Subsea operations

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The offshore wind industry, it would appear, has been plagued by schedules and budgets that have far exceeded expectations, a trend that will inevitably become less of a headline-grabber as more farms come on line and experience is gained. The oil and gas industry, after all, went through similar teething issues in its heady early days. By their very nature the two industries rely heavily upon subsea operations for success, but they are inevitably better understood by the latter than they are by the former. Perhaps this could be a contributing factor to the schedule over-runs and spiraling budgets. Certainly, one particular wind farm subsea operation still in its infancy, and therefore lacking experience, is that of inter-array cable installations.

Offshore oil and gas operations vary in depth from transition zone projects to ever deeper waters. Conversely, the wind industry is characterized by operations still mainly in shallow water and close to shore. Whereas the oil and gas industry must contest with a myriad of operational considerations, the offshore wind industry exhibits characteristics to its subsea operations that are common wherever a proposed development is planned.

Experience speaks volumes

In October 2011, Reef Subsea Technocean successfully completed a campaign to install 41 inter-array cables on the Greater Gabbard Offshore Wind Farm. The project, Technocean’s first foray into such offshore operations as a service provider, gave the company a unique insight into an offshore wind farm’s development and how the simultaneous installation and burial of an inter-array cable using a plough can be greatly affected by the subsea conditions. The Greater Gabbard wind farm comprises of 140 turbines built on sandbanks approximately 23kms off the cost of Suffolk, England. The water depth is between 20m and 30m.

The installation of inter-array cables is a vital part of any wind farm development. Once a monopile foundation has been installed, surface operations take over and these form the bulk of any wind farm development. However, what happens beneath the surface is critical, often misunderstood, not always visible and, moreover, subject to the local environment. It is this latter characteristic that can produce unique situations during cable installation.

Understanding your environment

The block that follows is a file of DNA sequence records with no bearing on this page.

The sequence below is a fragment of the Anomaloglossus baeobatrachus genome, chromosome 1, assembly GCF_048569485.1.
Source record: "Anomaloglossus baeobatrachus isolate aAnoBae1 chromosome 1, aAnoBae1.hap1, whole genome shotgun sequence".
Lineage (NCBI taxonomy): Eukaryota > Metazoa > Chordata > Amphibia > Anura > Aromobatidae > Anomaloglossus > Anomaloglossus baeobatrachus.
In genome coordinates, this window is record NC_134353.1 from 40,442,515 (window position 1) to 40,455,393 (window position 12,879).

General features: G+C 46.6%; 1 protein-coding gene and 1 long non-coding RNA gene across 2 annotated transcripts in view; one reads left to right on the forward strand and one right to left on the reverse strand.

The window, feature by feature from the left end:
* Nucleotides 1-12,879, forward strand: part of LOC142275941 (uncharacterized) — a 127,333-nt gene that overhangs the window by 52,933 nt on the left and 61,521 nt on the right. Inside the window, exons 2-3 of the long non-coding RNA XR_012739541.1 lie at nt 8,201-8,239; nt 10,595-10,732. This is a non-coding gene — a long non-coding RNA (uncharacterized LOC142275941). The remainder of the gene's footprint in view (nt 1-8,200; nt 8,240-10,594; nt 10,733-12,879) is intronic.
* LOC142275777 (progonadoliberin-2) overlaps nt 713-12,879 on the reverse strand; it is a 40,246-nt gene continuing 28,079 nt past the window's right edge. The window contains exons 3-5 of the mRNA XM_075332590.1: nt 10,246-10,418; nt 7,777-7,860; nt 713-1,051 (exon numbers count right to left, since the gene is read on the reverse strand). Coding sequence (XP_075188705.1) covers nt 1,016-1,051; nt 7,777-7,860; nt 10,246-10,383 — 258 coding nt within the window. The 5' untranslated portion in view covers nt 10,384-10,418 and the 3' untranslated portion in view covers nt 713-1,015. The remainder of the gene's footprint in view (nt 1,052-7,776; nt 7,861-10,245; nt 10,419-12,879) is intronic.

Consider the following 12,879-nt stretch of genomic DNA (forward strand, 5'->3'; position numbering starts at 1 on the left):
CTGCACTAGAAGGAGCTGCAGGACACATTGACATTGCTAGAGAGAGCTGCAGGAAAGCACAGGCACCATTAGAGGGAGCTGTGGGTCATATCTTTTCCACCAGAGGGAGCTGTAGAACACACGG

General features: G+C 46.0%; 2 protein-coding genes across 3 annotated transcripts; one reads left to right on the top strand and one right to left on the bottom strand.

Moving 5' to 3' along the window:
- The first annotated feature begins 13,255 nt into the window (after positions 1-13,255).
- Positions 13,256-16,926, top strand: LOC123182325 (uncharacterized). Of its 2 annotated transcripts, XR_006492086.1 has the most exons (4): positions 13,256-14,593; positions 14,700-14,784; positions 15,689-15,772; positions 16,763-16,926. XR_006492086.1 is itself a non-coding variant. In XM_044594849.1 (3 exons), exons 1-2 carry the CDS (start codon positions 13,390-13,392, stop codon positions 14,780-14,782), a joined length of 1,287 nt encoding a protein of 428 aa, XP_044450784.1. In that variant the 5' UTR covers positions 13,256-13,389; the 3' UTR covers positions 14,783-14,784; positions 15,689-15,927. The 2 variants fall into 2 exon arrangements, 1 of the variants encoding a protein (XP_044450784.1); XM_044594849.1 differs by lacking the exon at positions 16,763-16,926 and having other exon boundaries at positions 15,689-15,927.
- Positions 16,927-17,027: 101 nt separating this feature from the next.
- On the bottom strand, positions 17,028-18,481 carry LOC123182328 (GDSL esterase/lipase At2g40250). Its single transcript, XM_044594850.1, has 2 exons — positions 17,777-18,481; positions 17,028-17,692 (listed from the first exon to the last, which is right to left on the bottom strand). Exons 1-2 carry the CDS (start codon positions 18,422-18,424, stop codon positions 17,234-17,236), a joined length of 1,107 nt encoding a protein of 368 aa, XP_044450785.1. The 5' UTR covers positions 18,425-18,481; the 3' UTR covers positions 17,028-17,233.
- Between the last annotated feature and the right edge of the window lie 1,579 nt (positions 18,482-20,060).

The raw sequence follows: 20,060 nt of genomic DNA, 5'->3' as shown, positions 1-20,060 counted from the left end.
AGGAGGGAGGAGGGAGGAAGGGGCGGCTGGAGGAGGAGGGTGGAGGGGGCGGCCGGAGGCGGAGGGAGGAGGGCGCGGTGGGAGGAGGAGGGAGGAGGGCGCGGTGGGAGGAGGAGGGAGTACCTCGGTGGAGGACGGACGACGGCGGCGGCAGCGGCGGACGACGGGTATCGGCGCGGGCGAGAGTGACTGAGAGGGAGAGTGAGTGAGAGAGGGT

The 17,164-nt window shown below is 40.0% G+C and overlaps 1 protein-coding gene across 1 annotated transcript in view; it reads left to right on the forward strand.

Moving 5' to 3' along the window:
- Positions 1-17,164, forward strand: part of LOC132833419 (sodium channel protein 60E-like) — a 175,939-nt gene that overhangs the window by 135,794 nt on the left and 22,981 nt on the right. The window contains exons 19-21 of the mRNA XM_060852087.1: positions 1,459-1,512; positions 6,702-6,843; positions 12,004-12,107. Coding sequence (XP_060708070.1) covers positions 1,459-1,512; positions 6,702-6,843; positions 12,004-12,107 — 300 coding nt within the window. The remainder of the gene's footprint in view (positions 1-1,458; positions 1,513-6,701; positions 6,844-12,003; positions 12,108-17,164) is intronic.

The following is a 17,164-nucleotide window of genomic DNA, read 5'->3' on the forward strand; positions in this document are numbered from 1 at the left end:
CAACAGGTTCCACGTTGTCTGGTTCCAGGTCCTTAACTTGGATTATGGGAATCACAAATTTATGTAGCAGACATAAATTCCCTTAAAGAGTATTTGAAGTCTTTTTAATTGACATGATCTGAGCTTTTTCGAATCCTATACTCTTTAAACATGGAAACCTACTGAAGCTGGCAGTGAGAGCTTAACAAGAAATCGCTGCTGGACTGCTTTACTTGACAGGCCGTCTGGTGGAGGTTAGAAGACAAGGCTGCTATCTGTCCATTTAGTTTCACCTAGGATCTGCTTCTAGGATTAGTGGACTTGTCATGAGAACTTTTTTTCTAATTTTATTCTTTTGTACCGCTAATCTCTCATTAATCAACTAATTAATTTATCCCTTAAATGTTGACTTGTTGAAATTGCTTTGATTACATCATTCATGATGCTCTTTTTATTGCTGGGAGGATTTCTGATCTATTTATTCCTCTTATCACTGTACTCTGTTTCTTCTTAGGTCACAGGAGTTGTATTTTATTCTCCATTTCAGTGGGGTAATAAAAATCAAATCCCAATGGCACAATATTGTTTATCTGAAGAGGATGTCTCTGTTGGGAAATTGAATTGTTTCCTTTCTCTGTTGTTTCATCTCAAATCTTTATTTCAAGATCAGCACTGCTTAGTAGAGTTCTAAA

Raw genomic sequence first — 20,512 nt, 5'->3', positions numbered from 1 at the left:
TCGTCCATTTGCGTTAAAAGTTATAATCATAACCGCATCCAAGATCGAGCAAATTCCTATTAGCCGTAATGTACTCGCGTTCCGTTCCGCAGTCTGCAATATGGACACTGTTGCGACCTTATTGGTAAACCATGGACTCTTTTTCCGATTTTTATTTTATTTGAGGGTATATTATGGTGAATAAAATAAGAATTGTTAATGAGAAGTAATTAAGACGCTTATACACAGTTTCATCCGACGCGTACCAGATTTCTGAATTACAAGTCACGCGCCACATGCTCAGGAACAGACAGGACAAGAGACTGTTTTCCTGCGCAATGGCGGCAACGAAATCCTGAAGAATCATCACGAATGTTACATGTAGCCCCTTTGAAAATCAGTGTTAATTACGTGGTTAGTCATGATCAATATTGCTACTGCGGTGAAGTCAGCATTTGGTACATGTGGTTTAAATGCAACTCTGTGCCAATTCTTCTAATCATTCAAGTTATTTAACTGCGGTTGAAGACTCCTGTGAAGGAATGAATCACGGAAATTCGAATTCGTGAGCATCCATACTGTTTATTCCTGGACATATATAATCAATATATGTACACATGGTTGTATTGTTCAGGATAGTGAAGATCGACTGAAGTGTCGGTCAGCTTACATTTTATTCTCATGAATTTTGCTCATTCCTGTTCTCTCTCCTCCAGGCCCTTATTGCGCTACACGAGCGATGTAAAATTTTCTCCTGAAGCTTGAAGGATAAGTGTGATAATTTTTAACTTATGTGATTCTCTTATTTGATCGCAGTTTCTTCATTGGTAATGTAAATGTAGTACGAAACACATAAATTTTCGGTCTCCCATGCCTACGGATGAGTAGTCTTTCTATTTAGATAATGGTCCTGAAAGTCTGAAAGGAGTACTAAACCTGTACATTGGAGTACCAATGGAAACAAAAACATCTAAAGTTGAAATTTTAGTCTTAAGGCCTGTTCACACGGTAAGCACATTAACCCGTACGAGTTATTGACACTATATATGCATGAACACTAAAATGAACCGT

There must appear a false sense of security that because a wind farm is very often partially visible from shore, land operating methodology must apply. Subsea operations closer to the coast are fraught with far more dangers than those in the marginal waters of oil and gas, and most of them are environmental in origin. Shallow waters are the ground stone for near-shore wind operations; if the continental shelf commenced at the beach, offshore wind wouldn’t even be on the energy agenda.

Turbidity, currents and seabed geomorphology seem to be magnified exponentially when compared to offshore oil and gas operations in deeper waters. Throw in the sole reason offshore operations exist in this industry, wind, and you have yet another reason as to why subsea near-shore tasks can be so challenging. The ever-changeable subsea environment requires years of expertise to understand and in a new application such as inter-array cable installation, the dynamics of such an operation have revealed challenges that have hitherto not been previously understood.

The weather forecast, subsequently, is one of your closest allies offshore. Every contractor will rely heavily upon one, two or possibly three different weather forecasts to provide a window of operational opportunity. The predicted wave height, swell and wind speed will determine greatly whether an Remotely Operated Vehicle (ROV), plough or trencher will be launched or not. But for near-shore subsea operations, the subsea contractors put even more weight upon tidal predictions, not just the regularity but the direction and frequency of the resulting current.